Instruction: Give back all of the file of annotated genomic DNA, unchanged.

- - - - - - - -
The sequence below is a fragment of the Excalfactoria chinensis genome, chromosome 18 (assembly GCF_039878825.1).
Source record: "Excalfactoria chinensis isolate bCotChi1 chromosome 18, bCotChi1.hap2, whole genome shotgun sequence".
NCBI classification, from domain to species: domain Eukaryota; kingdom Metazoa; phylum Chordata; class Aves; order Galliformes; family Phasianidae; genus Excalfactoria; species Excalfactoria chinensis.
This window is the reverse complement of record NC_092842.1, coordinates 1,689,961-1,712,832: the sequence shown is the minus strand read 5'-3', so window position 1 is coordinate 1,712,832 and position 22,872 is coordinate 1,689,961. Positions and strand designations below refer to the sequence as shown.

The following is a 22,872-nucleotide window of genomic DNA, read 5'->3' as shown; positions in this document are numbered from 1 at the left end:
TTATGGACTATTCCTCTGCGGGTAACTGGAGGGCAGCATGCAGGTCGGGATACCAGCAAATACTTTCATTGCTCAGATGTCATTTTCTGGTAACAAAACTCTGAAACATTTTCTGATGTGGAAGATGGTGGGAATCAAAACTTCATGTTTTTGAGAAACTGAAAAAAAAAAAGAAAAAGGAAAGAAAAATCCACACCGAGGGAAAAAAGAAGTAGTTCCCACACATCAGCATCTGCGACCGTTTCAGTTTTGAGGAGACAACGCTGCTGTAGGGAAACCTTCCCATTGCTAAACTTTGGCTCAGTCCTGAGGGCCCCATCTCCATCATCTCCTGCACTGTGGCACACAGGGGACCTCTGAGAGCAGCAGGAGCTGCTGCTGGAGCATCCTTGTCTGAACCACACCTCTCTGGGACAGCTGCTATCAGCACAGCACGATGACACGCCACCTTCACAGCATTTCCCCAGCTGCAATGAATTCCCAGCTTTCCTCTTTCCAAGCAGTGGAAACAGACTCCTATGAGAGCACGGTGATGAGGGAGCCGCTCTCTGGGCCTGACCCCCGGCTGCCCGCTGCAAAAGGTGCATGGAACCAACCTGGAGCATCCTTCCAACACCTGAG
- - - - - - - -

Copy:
The sequence below is a fragment of the Excalfactoria chinensis genome, chromosome 18 (assembly GCF_039878825.1).
Source record: "Excalfactoria chinensis isolate bCotChi1 chromosome 18, bCotChi1.hap2, whole genome shotgun sequence".
NCBI classification, from domain to species: domain Eukaryota; kingdom Metazoa; phylum Chordata; class Aves; order Galliformes; family Phasianidae; genus Excalfactoria; species Excalfactoria chinensis.
This window is the reverse complement of record NC_092842.1, coordinates 1,689,961-1,712,832: the sequence shown is the minus strand read 5'-3', so window position 1 is coordinate 1,712,832 and position 22,872 is coordinate 1,689,961. Positions and strand designations below refer to the sequence as shown.

The following is a 22,872-nucleotide window of genomic DNA, read 5'->3' as shown; positions in this document are numbered from 1 at the left end:
TTATGGACTATTCCTCTGCGGGTAACTGGAGGGCAGCATGCAGGTCGGGATACCAGCAAATACTTTCATTGCTCAGATGTCATTTTCTGGTAACAAAACTCTGAAACATTTTCTGATGTGGAAGATGGTGGGAATCAAAACTTCATGTTTTTGAGAAACTGAAAAAAAAAAAGAAAAAGGAAAGAAAAATCCACACCGAGGGAAAAAAGAAGTAGTTCCCACACATCAGCATCTGCGACCGTTTCAGTTTTGAGGAGACAACGCTGCTGTAGGGAAACCTTCCCATTGCTAAACTTTGGCTCAGTCCTGAGGGCCCCATCTCCATCATCTCCTGCACTGTGGCACACAGGGGACCTCTGAGAGCAGCAGGAGCTGCTGCTGGAGCATCCTTGTCTGAACCACACCTCTCTGGGACAGCTGCTATCAGCACAGCACGATGACACGCCACCTTCACAGCATTTCCCCAGCTGCAATGAATTCCCAGCTTTCCTCTTTCCAAGCAGTGGAAACAGACTCCTATGAGAGCACGGTGATGAGGGAGCCGCTCTCTGGGCCTGACCCCCGGCTGCCCGCTGCAAAAGGTGCATGGAACCAACCTGGAGCATCCTTCCAACACCTGAG